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Subject: Macintosh system software frequently asked questions (FAQ)

This article was archived around: 19 Aug 1997 10:17:11 GMT

All FAQs in Directory: macintosh
All FAQs posted in: comp.sys.mac.system
Source: Usenet Version


Archive-name: macintosh/system-faq Version: 2.4.1 Last-modified: June 23, 1996 Maintainer: elharo@shock.njit.edu URL: http://www.macfaq.com/systemfaq.html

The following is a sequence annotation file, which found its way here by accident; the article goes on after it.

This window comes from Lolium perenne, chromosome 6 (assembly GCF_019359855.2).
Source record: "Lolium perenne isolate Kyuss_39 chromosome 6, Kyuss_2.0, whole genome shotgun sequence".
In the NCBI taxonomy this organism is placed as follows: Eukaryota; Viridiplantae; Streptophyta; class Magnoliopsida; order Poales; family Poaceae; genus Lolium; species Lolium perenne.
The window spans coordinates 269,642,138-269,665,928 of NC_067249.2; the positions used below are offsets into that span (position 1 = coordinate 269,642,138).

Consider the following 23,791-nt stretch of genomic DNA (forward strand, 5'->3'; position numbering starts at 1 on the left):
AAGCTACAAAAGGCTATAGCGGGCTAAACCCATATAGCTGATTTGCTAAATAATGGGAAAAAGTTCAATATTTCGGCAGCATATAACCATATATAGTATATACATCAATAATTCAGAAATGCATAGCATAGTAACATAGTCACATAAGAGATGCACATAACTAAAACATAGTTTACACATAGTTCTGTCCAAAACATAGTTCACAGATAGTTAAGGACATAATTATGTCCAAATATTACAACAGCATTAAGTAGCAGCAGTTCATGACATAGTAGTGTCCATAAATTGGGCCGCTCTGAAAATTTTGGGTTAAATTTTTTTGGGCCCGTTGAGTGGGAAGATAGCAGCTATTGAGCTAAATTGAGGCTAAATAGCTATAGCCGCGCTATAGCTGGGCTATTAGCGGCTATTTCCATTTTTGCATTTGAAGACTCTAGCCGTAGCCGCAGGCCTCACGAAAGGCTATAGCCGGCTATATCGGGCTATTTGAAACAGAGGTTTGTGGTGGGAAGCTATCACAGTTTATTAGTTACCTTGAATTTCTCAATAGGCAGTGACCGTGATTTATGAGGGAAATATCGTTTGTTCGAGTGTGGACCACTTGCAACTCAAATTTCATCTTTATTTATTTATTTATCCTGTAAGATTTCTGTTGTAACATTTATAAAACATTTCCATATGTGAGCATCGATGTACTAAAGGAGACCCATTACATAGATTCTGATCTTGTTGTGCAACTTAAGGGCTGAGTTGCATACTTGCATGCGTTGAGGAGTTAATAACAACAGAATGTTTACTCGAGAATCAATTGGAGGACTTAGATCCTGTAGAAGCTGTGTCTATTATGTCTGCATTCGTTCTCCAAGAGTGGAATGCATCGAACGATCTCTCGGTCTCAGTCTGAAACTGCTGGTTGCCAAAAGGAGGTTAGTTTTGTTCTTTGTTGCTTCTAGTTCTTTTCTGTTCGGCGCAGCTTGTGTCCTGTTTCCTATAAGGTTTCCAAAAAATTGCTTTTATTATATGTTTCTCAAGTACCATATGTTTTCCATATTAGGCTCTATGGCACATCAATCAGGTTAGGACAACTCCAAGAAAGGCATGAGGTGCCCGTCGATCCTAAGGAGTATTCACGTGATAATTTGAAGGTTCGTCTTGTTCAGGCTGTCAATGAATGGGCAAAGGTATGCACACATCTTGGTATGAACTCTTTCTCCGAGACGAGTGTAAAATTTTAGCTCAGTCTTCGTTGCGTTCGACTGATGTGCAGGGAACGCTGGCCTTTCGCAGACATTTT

Frequently Asked Questions about Macintosh System Software ========================================================== comp.sys.mac.faq, part 2: comp.sys.mac.system Copyright 1993-1996 by Elliotte Harold Please see section 5.8 of the general FAQ if you wish to redistribute, revise or republish this document in any way. Archive-name: macintosh/system-faq Version: 2.4.1 Last-modified: June 23, 1996 Address comments to elharo@shock.njit.edu What's new in version 2.4.1: ---------------------------- I've made some minor changes to the setext formatting to facilitate automatic conversion to HTML. The macfaq archive site has moved from rever.nmsu.edu to ftp.macfaq.com. 2.5) Where can I get non-U.S. system software and scripts? This question has been updated to reflect the release of several new language kits and applications. Table of Contents ------------------------------------------------------------------- I. Memory 1. Why is my system using so much memory? 2. What is MODE32? the 32-bit enabler? Do I need them? 3. How much memory should I allot to my cache? II. System Software 1. Why does Apple charge for system software? 2. What does System 7.5 give me for my $35/$50/$99 that System 7.1 doesn't? 3. Where can I get System 7.5? 4. How can I use System 6 on a System 7 only Mac? 5. Non-US scripts and systems 6. What is System 7 Tuneup? System Update 3.0? etc.? Do I need them? 7. Why do my DA's disappear when I turn on MultiFinder? 8. Do I need System 7.0.1? 9. Can I get System 7.0.1, 7.1 or 7.5 on 800K disks? 10. Is there a version of UNIX for the Mac? III. Hard Disk and File System Problems 1. Help! My folder disappeared! 2. Why can't I throw this folder away? 3. Why can't I share my removable drive? 4. Why can't I eject this SyQuest cartridge? CD-ROM? etc. 5. Why can't I rename my hard disk? 6. How do I change my hard disk icon? IV. Fonts 1. How do I convert between Windows fonts and Mac fonts? TrueType and PostScript? 2. What font will my screen/printer use when different types are installed? 3. Where should I put my fonts? V. Miscellaneous: 1. What does System Error XXX mean? 2. What is a Type Y error? 3. What is A/ROSE? 4. Easy Access: One Answer, Many Questions 5. How can I keep multiple system folders on one hard disk? 6. How do I access the programmer's key? RETRIEVING THE ENTIRE FAQ ========================= This is the SECOND part of this FAQ. The first part is also posted to this newsgroup under the subject heading "Introductory Macintosh frequently asked questions (FAQ)" and includes a complete table of contents for the entire document as well as information on where to post, ftp, file decompression, trouble-shooting, preventive maintenance and conditions for reproduction, posting and use of this document outside of Usenet. The third, fourth, fifth and sixth parts are posted every two weeks in comp.sys.mac.misc, comp.sys.mac.apps, comp.sys.mac.wanted and comp.sys.mac.hardware respectively. Please familiarize yourself with all six sections of this document before posting. All pieces are available for anonymous ftp from <URL:ftp://rtfm.mit.edu/pub/usenet/news.answers/macintosh/> Except for the introductory FAQ which appears in multiple newsgroups and is stored as general-faq, the name of each file has the format of the last part of the group name followed by "-faq", e.g the FAQ for comp.sys.mac.system is stored as system-faq. You can also have these files mailed to you by sending an email message to mail-server@rtfm.mit.edu with the line: send pub/usenet/news.answers/macintosh/name in the body text where "name" is the name of the file you want as specified above (e.g. general-faq). You can also send this server a message with the subject "help" for more detailed instructions. For access via the World Wide Web use <URL:http://www.macfaq.com/faqs.html> MEMORY (1.0) ============= WHY IS MY SYSTEM TAKING UP SO MUCH MEMORY? (1.1) ------------------------------------------------- Under system versions earlier than 7.0 or under System 7.x without 32-bit addressing turned on the Mac cannot access more than eight megabytes of real memory. If you have more physical RAM installed, the Mac knows it's present but can't do anything with it. When About this Macintosh (About the Finder in System 6) is selected from the Apple menu, the system reports all the memory it can't use as part of the system memory allocation. To use the memory you need to install System 7 and turn on 32-bit addressing in the Memory control panel. If you have a Mac with dirty ROMs (a II, IIx, SE/30, or IIcx) you also need MODE32. MODE32 is free from the mythical friendly neighborhood dealer or <URL:ftp://ftp.macfaq.com/pub/mode32.sit.bin> The original Mac II also needs the FDHD ROM upgrade to use 4 megabyte or larger SIMMs in Bank A. Without it SIMMs larger than one megabyte can only be put in the second bank of memory on a Mac II. If you're staying with System 6, Maxima from Connectix ($45 street) allows you to use up to fourteen megabytes of real memory and can allocate anything beyond that to a RAM disk. If you have an LC or an LC II with four megabytes of RAM soldered to the motherboard, you still need to add two four-megabyte SIMM's to reach the ten megabyte maximum imposed by the LC ROM. This means you'll always have two unused megabytes which About this Macintosh and About the Finder report as part of the system memory allocation. Unfortunately there is no current means of accessing this extra memory. If you've turned on 32-bit addressing or if you have eight megabytes or less of RAM, check your disk cache (RAM cache in System 6) in the Memory Control Panel (General Control Panel in System 6) to make sure it isn't set exceptionally high. All memory allotted to the cache comes out of the System's memory allocation. Finally if you recently upgraded to System 7.1 by updating your system software rather than by doing a clean reinstall, (See question 4.6 in the general FAQ) you should move all fonts out of your system file as these can take up an extraordinary amount of memory. WHAT IS MODE32? THE 32-BIT ENABLER? DO I NEED THEM? (1.2) ------------------------------------------------------------ MODE32 and the 32-bit enabler are system extensions that allow Mac II's, IIx's, IIcx's, and SE/30's to access more than eight megabytes of real memory under System 7. The 32-bit enabler is buggy and doesn't work at all with System 7.0 or 7.5. If you have more than eight megabytes of real memory in an SE/30, II, IIcx, or IIx, (or eight megabytes and RAM Doubler) you need MODE32. See <URL:ftp://ftp.macfaq.com/pub/mode32.sit.bin> HOW MUCH MEMORY SHOULD I ALLOT TO MY CACHE? (1.3) -------------------------------------------------- One of the Memory Control Panel (or General Control Panel in System 6) settings is the mysterious cache, Disk Cache in System 7, RAM cache in System 6. This is memory the system sets aside to hold frequently accessed data from the disk. The cache acts like a 7-11 for your hard disk. It's quicker to get a quart of milk at the 7-11, but it costs more so you don't do all your shopping there. And the 7-11 doesn't have everything you want so sometimes you need to go to the A&P (your hard disk) instead. Unfortunately the caches in pre-7.5 system software really aren't all that fast. In these systems the RAM cache would more appropriately be called the RAM thief. Its effect on performance seems to be much like the canals of Mars. You have to want to see it before you can. The caching algorithm has allegedly been improved in System 7.5 but I haven't seen any hard evidence of that yet. However there are a few applications and extensions such as Dayna DOSMounter that actually make use of the cache and will run much faster when it's turned on than when it's off. Thus I recommend setting your cache to 64K, turning it on, and forgetting about it. I hope that in 1995 most Macintoshes have enough RAM that they don't need to worry about losing 64K. If, however, your Mac is a IIsi running a color monitor from the internal video, then you may possibly speed up your Mac with an appropriate cache setting. The IIsi and the IIci use system RAM to store the video image on your screen. (Other Macs with internal video have video RAM separate from the main system RAM so this trick doesn't apply to them.) The internal video competes with the System for use of this RAM; and that competition slows down your Mac, just like two children fighting in the back seat of your car adds an hour to the time it takes to get to the beach. To stop the fighting a smart parent will put one child in the front seat and one in the back. A smart Mac owner will put the internal video in the front seat and the system in the back seat. To push the system out of the front seat set a IIsi's cache to between 384K and 768K which will take up all the space in the front seat not occupied by the internal video and force the system to sit in the back. The exact value depends on the type of monitor you have installed. Experiment to see what works for you. Unfortunately this trick doesn't work when virtual memory is turned on, but if you're using virtual memory you're probably more concerned about saving memory than gaining speed anyway. There's also a bug in the System 6 cache code that may cause a peformance hit on disk access if the cache is larger than 128K so this trick is more likely to help Macs running System 7, but again experiment to see what works for you. SYSTEM SOFTWARE (2.0) ====================== WHY DOES APPLE CHARGE FOR SYSTEM SOFTWARE? (2.1) ------------------------------------------------- Apple charges for system software because Apple's policy makers suspect they'll make more money by charging for it than by not charging for it. Apple is a publicly held corporation in a capitalist economy where the law requires corporations to make reasonable attempts to maximize profits. To give away something Apple could make more money by charging for would be a breach of the fiduciary responsibility of Apple's Board of Directors and actionable by Apple stockholders in a court of law. WHAT DOES SYSTEM 7.5 GIVE ME FOR MY $20/$50/$99 THAT SYSTEM 7.1 DOESN'T? (2.2) ------------------------------------------------------------------------------ Quite a lot actually. You get Apple Guide, MacTCP, the ability to read DOS formatted floppy disks, a hierarchical Apple menu, a menu bar clock, QuickDraw GX, some new fonts, drag and drop between applications, background floppy formatting, a disk cache that actually works, AppleScript and a scriptable Finder, QuickTime 2.0, and about fifty other features of varying utility. There's no feature that makes the upgrade a necessity, so if you're happy with your current system software and don't want to spend $90 for these new features don't. Most new software should continue to work well with System 7.0 and 7.1 for at least the next year WHERE CAN I GET SYSTEM 7.5? (2.3) ---------------------------------- Apple rationalized its decision to begin charging for system software by claiming that most people had been unable to get system software updates from online sources or authorized dealers (and of course they rationalized their refusal to authorize low-price mail order dealers by claiming that Macs require dealer support) and by claiming that charging for system software will make retailers more willing to stock Apple system software and thus make it easier to obtain. This denies the reality that System 7.0 was in fact readily available from the primary sources of payware Mac software as well as being freely available online. And I doubt a full-page ad for System 7.0 in the software catalogs costs Apple any more than an ad for System 7.5. This rationalization also ignores how previously in large organizations only one person needed to be able to get the system software from a dealer, online, or bundled with a new CPU before others could freely and legally copy it. So, despite Apple's protests to the contrary, it is now harder to get a current copy of the system software thus creating a FAQ where there was none before. The easiest way to get System 7.5 is to visit your local software retailer and buy it for about $99 (though I've seen it as low as $90 and as high as $129 so shop around). You can also order it from all the usual mail-order houses like Mac Zone. It comes in two versions, one on high density floppy disks and one on CD-ROM that also includes a couple of Peirce Printing Tools extensions for QuickDraw GX. Both of these versions include an upgrade manual. HOW CAN I USE SYSTEM 6 ON A MAC THAT REQUIRES SYSTEM 7? (2.4) -------------------------------------------------------------- The PowerBook 100, Classic II, LCII, Performa 200, and Performa 400 all work with System 6.0.8L, a special foreign version of System 6.0.8 that was hacked together because these machines beat many of the internationalized versions of System 7 to market. I do not know where you can find System 6.0.8L. If anyone does know please tell me, and I'll add it here. WHERE CAN I GET NON-U.S. SYSTEM SOFTWARE AND SCRIPTS? (2.5) ------------------------------------------------------------ For a company that's relatively hip to the international marketplace Apple certainly has a difficult time comprehending that its customers might need to work with more than one language. A recent call to the Apple Customer Assistance Center support line revealed that system software is available only in the country of origin. The support rep was unable even to provide contact information for distributors in countries outside the United States. What the support rep didn't know (but I do) is that most international versions of System 7.0.1 are available for anonymous ftp from <URL:ftp://ftp.support.apple.com/pub/apple_sw_updates/Worldwide/Macintosh/system_sw/> Your best chance to get Korean system software or any international version of System 7.1 is to have a friend in the appropriate country mail you the software. If you want to work with multiple languages but don't need an entire foreign system, you first need to upgrade to at least System 7.1, the first truly international operating system. System 7.1 includes numerous hooks to support multiple languages. After installing System 7.1 the first thing you'll want are keyboards, fonts, and script systems that let you write in your language of choice. Many international keyboard layouts are included in <URL:ftp://ftp.macfaq.com/pub/ManyInternationalKeyboards.sit.bin> A number of Roman keyboards are also included with System 7.5. Apple's Japanese, Chinese, Korean, Cyrillic, Hebrew and Arabic (including Farsi) Language Kits are available from the usual sources including MacConnection (1-800-800-2222) for a little less than $200 each. See <URL:http://product.info.apple.com/productinfo/datasheets/as/korean.html> <URL:http://product.info.apple.com/productinfo/datasheets/as/japanese.html> <URL:http://product.info.apple.com/productinfo/datasheets/as/hebrew.html> <URL:http://product.info.apple.com/productinfo/datasheets/as/chinese.html> <URL:http://product.info.apple.com/productinfo/datasheets/as/arabic.html> <URL:http://product.info.apple.com/productinfo/datasheets/as/cyrillic.html> No other language kits are available as of June, 1996. So once again if you want to work in Icelandic, Turkish or something else, you need to have a friend in the appropriate country send you the software. Application software that supports your language of choice is also nice to have. Currently the only fully WorldScript savvy word processors are Nisus Writer 4.15 and WorldWrite 3.0. (SimpleText is WorldScript savvy, but only supports text up to 32K in size.) Nisus Writer supports Western European languages and Japanese. With an extra cost ADB dongle it can also work in Arabic, Chinese, Korean, Farsi and most Eastern European languages. WorldWrite 3.0 supports all the Apple Language Kits including Japanese, Chinese, Cyrillic, Hebrew and Arabic. No dongle is needed. $189 bundles are available with your choice of Apple's Cyrillic, Hebrew or Arabic language kit. <URL:http://www.worldsoft.com/> <URL:http://www.nisus-soft.com/> Several other products including ClarisWorks 4.0 and WordPerfect 3.5 support WorldScript I languages (That is, right-to-left systems like English and Chinese) but not left-to-right, WorldScript II languages like Hebrew and Arabic. WHAT IS SYSTEM 7 TUNEUP? SYSTEM UPDATE 3.0? ETC. DO I NEED THEM? (2.6) ------------------------------------------------------------------------ If you use System 7.0, 7.0.1, or the System 7.0 printer drivers, you need System 7 Tuneup 1.1.1. The tuneup includes a number of fixes and enhancements to System 7, including substantially faster printer drivers, a StyleWriter driver that supports background printing, a fix that saves several hundred kilobytes of memory on non-networked Macs, and, most importantly, a vaccine for the disappearing folders bug. <URL:ftp://ftp.support.apple.com/pub/apple_sw_updates/US/Macintosh/System%20Software/Other%20System%20Software/System%207%20Tune-Up%201.1.1.hqx> If you're using System 7.1, 7.1 Pro or 7.1.2, then you should install System Update 3.0 instead, available from <URL:ftp://ftp.support.apple.com/pub/apple_sw_updates/US/Macintosh/System%20Software/Other%20System%20Software/System%20Update%203.0%201.4MB).hqx> This replaces all the various System Software Updates and Hardware System Updates. None of these are necessary for System 7.5. If you're using System 7.5 you should install System 7.5 Update 2.0 instead. You can get it from <URL:ftp://ftp.support.apple.com/pub/apple_sw_updates/US/Macintosh/System/System_7.5_Update_2.0/> This will bring you to System 7.5.3. Next you should install the System 7.5.3 Revision 2 update, available from <URL:ftp://ftp.support.apple.com/pub/apple_sw_updates/US/Macintosh/System/System_7.5.3_Revision_2/> WHY DO MY DA'S DISAPPEAR WHEN I TURN ON MULTIFINDER? (2.7) ----------------------------------------------------------- You need to put the file "DA Handler" in your System Folder. It should be on one of your System 6.0.x disks. Under Finder the Desk Accessories load into the memory provided by your application. Under MultiFinder they load into their own memory space provided by DA Handler. DO I NEED SYSTEM 7.0.1? (2.8) ------------------------------ Officially if you don't have a Quadra or PowerBook, you don't need System 7.0.1. Unofficially some changes were made that speed up SANE (numerics) operations on 32-bit clean Macintoshes with a floating-point coprocessor. These include all IIci's and IIfx's plus LC's and IIsi's that have had a coprocessor specially installed. (Neither of the latter machines ships with a coprocessor.) See <URL:ftp://ftp.support.apple.com/pub/apple_sw_updates/US/mac/system_sw/System_7.0.1/> CAN I GET SYSTEM 7.0.1, 7.1 or 7.5 ON 800K DISKS? (2.9) -------------------------------------------------------- As of this writing Apple has not made any system software after 7.0 available on 800K floppy disks, and it is unlikely that they will ever do so. You can still install System 7.5 from a CD-ROM. If you can somehow get copies of the floppy disks onto your hard drive, either via a friend's machine with an external hard disk or through a network, you can install from that hard disk. On your friend's machine drag the icon for each floppy disk onto the hard drive you'll use to do the install. The Finder will make copies of the contents of each disk and put them in folders labelled "Disk 1," "Disk 2," and so on. Place all the disk folders in another folder, and label that folder "Net Install". Then open the Disk 1 folder, take out the installer application and script and place it at the top level of your Net Install folder. If necessary you now need to shut down your friend's Mac and move their external hard drive to your Mac. Once the hard drive has been connected to the Mac on which you want to install the new system software, launch the installer. You can also use the free utility ShrinkWrap to mount the images of the 1400K System 7.0.1 disks on your hard drive and install from the image rather than a floppy. Be warned, however, that installing system software from mounted images is a notoriously unreliable procedure. Be sure you make a complete backup of your hard disk and have a set of system disks on genuine floppies before attempting to install from mounted images. See <URL:ftp://ftp.macfaq.com/pub/ShrinkWrap.sit.bin> IS THERE A VERSION OF UNIX FOR THE MAC? (2.10) ----------------------------------------------- Does anyone really understand Apple's Unix strategy? If so will you please explain it to me? As I understand it, A/UX, Apple's well- respected Unix product of long standing, has been killed in favor of IBM's roundly despised AIX. A/UX has been officially discontinued and is not supported on most current hardmare except for some WorkGroup Servers. Nonetheless you can still buy it and run it on almost any Mac. AIX, the new "official" Apple Unix cannot be bought for and will not run on any Apple hardware. Does this leave you confused? If so you're not alone. For more information about A/UX see Jim Jagielski's FAQ list at <URL:ftp://rtfm.mit.edu/pub/usenet/comp.unix.aux/> MachTen from Tenon is a commercial Unix-like overlay for the MacOS. Send email to info@tenon.com or see <URL:http://www.tenon.com/> for more details. Because MachTen uses the MacOS filesystem, it has problems dealing with things like hard links. It's close enough for many people, though. In particular it's useful for DNS, NNTP, multihomed Web sites and other Internet server functions that cannot be handled reliably under the MacOS. There are development versions of both NetBSD and Linux for the Mac. Neither is suited for anything more than the developers at this time. If you're interested in working on the port, see <URL:http://www.mklinux.apple.com/> for more information. HARD DISK AND FILE SYSTEM PROBLEMS (3.0) ========================================= HELP! MY FOLDER DISAPPEARED! (3.1) ----------------------------------- Try a Find on the missing filenames. In the meantime grab Disk First Aid 7.2 from ftp.support.apple.com which should be able to fix this problem. See <URL:ftp://ftp.support.apple.com/pub/apple_sw_updates/US/Macintosh/Utilities/Disk_First_Aid_(7.2).hqx> WHY CAN'T I THROW AWAY THIS FOLDER? (3.2) ------------------------------------------ Possibly the folder contains items that are locked or in use and can't be thrown away. Turn off file-sharing (if it's on) and quit all applications. Then try to throw the folder away. If that doesn't work and you're using System 6, hold down the option-key and drag the folder into the trash; or, if you're using System 7, hold down the option key while selecting "Empty Trash" from the special menu. Holding the option key down lets you throw away locked items. If that doesn't work restart the computer, hold down the option key, and try again. If you still can't throw away the folder, try throwing away the items in the folder (if any) one by one until you find the ones giving you trouble. Remove them from the folder, and then throw the folder away. If you still can't throw the folder away, you've discovered a "Folder from Hell." Create an empty folder on *ANOTHER* disk with the same name as the Hell Folder. Then copy the new folder onto the same disk in the same folder as the Hell Folder. Click "Yes" when asked if you want to replace the Hell Folder. Now you should be able to throw the just copied folder away. If that doesn't work, get a copy of John Jeppson's HellFolderFix utility from <URL:ftp://ftp.macfaq.com/pub/HellFolderFix.sit.bin> WHY CAN'T I SHARE MY SYQUEST DRIVE? CD-ROM? BERNOULLI BOX? ETC.? (3.3) ------------------------------------------------------------------------- Apple originally planned to treat removables like floppies rather than hard disks for file-sharing. At the requests of beta testers file-sharing on removables was hacked into System 7.0 at the last minute. However, since file-sharing was originally to be implemented only on fixed drives, no means were created for the host Mac to tell other Macs when a new volume went on or off-line. Therefore sharing a removable volume requires that the disc or cartridge be inserted and mounted when filesharing is turned on. Turn filesharing off and on with the drive powered up and the cartridge inserted and you should then be able to share the removable. WHY CAN'T I EJECT THIS SYQUEST CARTRIDGE? CD-ROM? FLOPTICAL? ETC.? (3.4) --------------------------------------------------------------------------- When file-sharing is turned on it makes all disks larger than two megabytes available for remote access by the owner even if they aren't specifically shared. This prevents the dismounting of removable media. Turn off file-sharing first. Then drag the volume icon to the trash. Apple's recently released free utility UnmountIt will do this automagically, i.e. turn off file-sharing, eject the disk, and then turn file-sharing back on. See <URL:ftp://ftp.macfaq.com/pub/UnmountIt.sit.bin> WHY CAN'T I RENAME MY HARD DRIVE? (3.5) ---------------------------------------- Turn off file-sharing as described above. If the disk you can't rename is not shared, you need to unlock the drive name. This can be done by Kazu Yanagahira's freeware utility Unlock Folder or by Disk First Aid 7.2. See <URL:ftp://ftp.support.apple.com/pub/apple_sw_updates/US/Macintosh/Utilities/Disk_First_Aid_(7.2).hqx> <URL:ftp://ftp.macfaq.com/pub/UnlockFolder.sit.bin> HOW DO I CHANGE MY HARD DISK ICON? (3.6) ----------------------------------------- In System 7 you change the icon by cutting or copying an icon from somewhere, Getting Info on the hard drive, and pasting the icon into the Get Info box. If the normal pasting of an icon onto your hard drive fails, you'll need to perform some simple software repairs. You will need a utility capable of changing information bits on files and volumes such as ResEdit, the $10 shareware FileTyper 4.0, or the payware DiskTop. See <URL:ftp://ftp.info.apple.com/Apple.Support.Area/Developer_Services/Tool_Chest/Developer_Utilities/ResEdit_2.1.3/> <URL:ftp://ftp.macfaq.com/pub/FileTyper.sit.bin> First turn the "Has Custom Icon" bit on the hard drive OFF. This may be all you need to do so try pasting a new icon again. If this still doesn't work, you need to delete the old icon first. This icon is stored in a file called Icon\r on the root level of your hard disk. (This file may have a different name in some international systems. For instance in the Danish system it's called Symbol\r.) Since the Icon\r file is invisible you'll need to turn the Invisible bit of the file off to make the file visible. Then trash it. Next create an empty folder, Get Info..., on the folder and paste the icon you want for your hard drive in the folder's Get Info box. Make the Icon\r file inside that folder visible and move it to the root level of your hard drive. (You can do this by dragging the file onto the icon of your hard disk.) Now make the file invisible again. Use your utility to turn the "Has Custom Icon" bit ON. Finally restart the computer and rebuild the desktop. In System 6 you must use the hard drive formatting software to give the hard drive a new icon. You'll be limited to the icons included with the formatter. You may be able to edit the icons included with the formatter using a resource editing tool like ResEdit. FONTS (4.0) ============ HOW DO I CONVERT BETWEEN WINDOWS AND MAC FONTS? TRUETYPE AND POSTSCRIPT? (4.1) ------------------------------------------------------------------------------- Chris Reed's $10 shareware TTConverter 1.5 will convert back and forth between Windows and Macintosh TrueType fonts. See <URL:ftp://ftp.macfaq.com/pub/TTConverter.sit.bin> The payware programs FontMonger ($95 street) and MetaMorphosis ($89 street) convert between all types of TrueType and PostScript fonts. On the PC side the REFONT program available from <URL:ftp://jasper.ora.com/pub/mac-font-tools/refont14.zip> will convert Macintosh Truetype fonts to PC TrueType fonts and vice-versa. It also converts Macintosh PostScript fonts to PC PostScript fonts and vice-versa. It will not, however, convert between PostScript fonts and TrueType fonts. WHICH FONT WILL MY SCREEN/PRINTER USE IF DIFFERENT TYPES ARE PRESENT? (4.2) ---------------------------------------------------------------------------- For screen display a Mac first looks for a bitmap font with the appropriate name in the appropriate size. If it finds it, it uses it. If you're running System 7 or have installed the TrueType init in System 6, your Mac then looks for the the appropriate TrueType font. If it can't find the TrueType font and ATM is installed, it then looks for the appropriate PostScript outline font. As a penultimate resort your Mac will scale a bitmap font to the needed size. Finally, if all else fails and the Mac simply cannot find any member of the requested family, then the display will use the default font, Geneva on U.S. systems, possibly something else on international systems. On a QuickDraw printer (ImageWriter, DeskWriter, StyleWriter, etc.) the Mac normally looks for fonts in the same order it does for the screen. However on some printers in some modes it may look for a larger size of the requested font so it can scale the font down to match the higher resolution of the printer. A PostScript printer looks for fonts in a different order. First it looks for a PostScript outline font on the printer's hard drive (if any). Then it looks for the font in the printer's ROM. Then it looks for the PostScript font on the computer's hard disk. If the printer can't find an appropriate PostScript outline font, then it will use a TrueType font. If it can't find the TrueType font, it looks for a bitmap of the font. Finally if it can't find any version of the font anywhere, it substitutes Courier with predictably horrible results. WHERE SHOULD I PUT MY FONTS? (4.3) ----------------------------------- If you're using System 7.1 or later the answer is simple: Put all fonts (Truetype, PostScript outline, QuickDraw GX and bitmap) in the Fonts folder inside the System Folder. You can put them other places (the Extensions folder, the System Folder itself, the system file) but there's no good reason to do so. In particular storing fonts in the system file unnecessarily is a common cause of system file corruption and all sorts of hard to diagnose problems. When you upgrade to System 7.1 or later, be sure to remove all fonts from the system file. If you're using a system older than 7.1, TrueType fonts and bitmaps belong in your System file. In System 7.0 and 7.0.1 PostScript outline fonts go in the Extensions folder. In System 6 PostScript outline fonts belong in the System Folder. Many older versions of font and printer utilities like ATM and SendPS cannot find fonts placed in System 7.1's Fonts folder. Most of these utilities will work if you put your printer fonts in the Extensions folder or System folder instead. However in all cases I'm aware of upgrades to these utilities that work with the Fonts folder are either cheap (under $10) or free. MISCELLANEOUS (5.0) ==================== WHAT DOES SYSTEM ERROR XXX MEAN? (5.1) --------------------------------------- Typically it means nothing at all of any use to the end user. Your time is much more productively spent trying to figure out what actions in which application caused the crash so that you can avoid them in the future rather than deciphering system error numbers. After all, knowing that Error 16 means a math coprocessor is not installed doesn't help you much in fixing the problem. Knowing that this happens in QuarkXPress 3.0 every time you try to link two text boxes on a master page when copies of those text boxes already contain text does. (And in this case the error message isn't even accurate.) If you really want to know what that number means, get <URL:ftp://ftp.macfaq.com/pub/Chiron.sit.bin> WHAT IS A TYPE Y ERROR? (5.2) ------------------------------ A Type error is your Macintosh's way of telling you that it's sick and plans to take a nice vacation in Belview for a few days. Among developers Type errors are officially known as DS errors where DS stands for "Deep Spaghetti" (though a somewhat more colorful expression is often used in place of "Spaghetti"). Your applications are toast. Any unsaved data is lost. Once you've been hit with a Type error there's absolutely nothing you can do about it. You'll probably need to restart your Macintosh either by hitting the programmer's key or by turning the Mac off and on if the programmer's key isn't installed. The most common type errors are Type 1 and Type 3. Type 1 is a bus error. It's most commonly symptomatic of software that isn't 32-bit clean. A Type 3 error is an illegal instruction. It's most often symptomatic of poorly written software. You may occasionally be able to avoid Type 1 errors by turning 32-bit addressing on or off or by turning the cache on or off if you have a 68040 Mac. Otherwise there is almost nothing you can do about these errors except try to find out what actions, applications, and/or extensions cause them so you can report them to the programmer and avoid them in the future. There is no point posting about Type errors to the net. WHAT IS A/ROSE? (5.3) ---------------------- A/ROSE by any other name would still generate as much pointless net traffic. Apple's Realtime Operating System Environment is not needed by 99.9% of the people who stumble across it. It's only needed if you have an MCP NuBus card of which there were about six at last count. The only even moderately common one is Apple's short Ethernet NuBus card. If you don't have such a card, feel free to trash A/ROSE. EASY ACCESS: ONE ANSWER, MANY QUESTIONS (5.4) ---------------------------------------------- Easy Access is a *WONDERFUL* system extension from Apple, useful for far more than its intended purpose. Unfortunately it's also the source of a lot of confusion and strange behavior on many Macs. It's even been suggested that anti-virals should detect and report the presence of Easy Access since it produces more false virus reports than any other software in Macintosh history. If you're using System 7, your Mac will emit an ascending whistle for about two seconds when Easy Access is turned on and a descending whistle when Easy Access is turned off. You may also hear a beep after some keypresses. Easy Access has two pieces, Sticky Keys, which is turned on by hitting the Shift key five times in a row without moving the mouse, and Mouse Keys which is turned on by hitting Command-Shift-Clear. Sticky Keys lets you type things like Command-Shift-Clear without doing the Rose Mary Wood shuffle. Just hit the modifer keys you want to use and then hit the regular key. For example if Sticky Keys is turned on, you could also turn on Mouse Keys by typing Command, then Shift, then Clear rather than by hitting them all at once. When Sticky Keys is turned on an icon appears in the menu bar to the right of the application icon/menu. Mouse Keys lets the numeric keypad substitute for the mouse. This is especially useful for making precision, single-pixel adjustments in draw and paint programs and for safely shutting down or restarting your computer when the mouse is frozen. HOW CAN I KEEP MULTIPLE SYSTEM FOLDERS ON ONE HARD DISK? (5.5) --------------------------------------------------------------- By far the best way is to divide your disk into multiple partitions, one partition for each system folder. Then use your formatting software to select the partition to boot from. This will, however, trash everything on your hard disk so back up first. Soft partitions like those created by Norton Utilities and other utility packages are not nearly as reliable or safe for your data as hard partitions created by a disk formatter like Drive7. If you don't want to repartition your hard drive, you can keep compressed archives of system folders you might want to use on your hard disk. To switch system folders you'll need to boot off a floppy or a second hard disk, compress the old system folder, and uncompress the new one. Just be sure that when you boot your Mac there's not more than one uncompressed System Folder on any one drive. Finally if you absolutely must keep multiple, bootable system folders on the same hard disk, Keisuke Hara's freeware System Switcher 1.1 or Kevin Aitken's System Picker 1.0.1 will adjust the boot blocks of the hard disk so you can pick which one your Mac will boot off from. See <URL:ftp://ftp.macfaq.com/pub/SystemSwitcher.sit.bin> <URL:ftp://ftp.macfaq.com/pub/SystemPicker.sit.bin> If you put a copy in the Startup Items folder of your System 7 system folder, and specify it as a startup item in System 6, then whenever you start up you'll be offered a choice of systems. HOW DO I ACCESS THE PROGRAMMER'S KEY? (5.6) -------------------------------------------- On Macs that don't have a physical programmer's switch you can restart the computer with Command-Control-Power and drop into the debugger with Command-Power. Also note that in System 7 Command-Option-Escape will force most applications (including the Finder) to quit so you no longer need to activate the debugger just to kill a frozen application. -- Elliotte Rusty Harold elharo@shock.njit.edu ..